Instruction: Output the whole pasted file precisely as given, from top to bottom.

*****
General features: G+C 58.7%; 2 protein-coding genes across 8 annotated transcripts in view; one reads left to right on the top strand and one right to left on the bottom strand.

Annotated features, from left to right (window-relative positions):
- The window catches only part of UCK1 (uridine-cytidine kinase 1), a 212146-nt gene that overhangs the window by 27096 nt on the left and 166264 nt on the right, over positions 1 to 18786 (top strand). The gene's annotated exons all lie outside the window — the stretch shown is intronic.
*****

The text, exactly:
General features: G+C 58.7%; 2 protein-coding genes across 8 annotated transcripts in view; one reads left to right on the top strand and one right to left on the bottom strand.

Annotated features, from left to right (window-relative positions):
- The window catches only part of UCK1 (uridine-cytidine kinase 1), a 212146-nt gene that overhangs the window by 27096 nt on the left and 166264 nt on the right, over positions 1 to 18786 (top strand). The gene's annotated exons all lie outside the window — the stretch shown is intronic.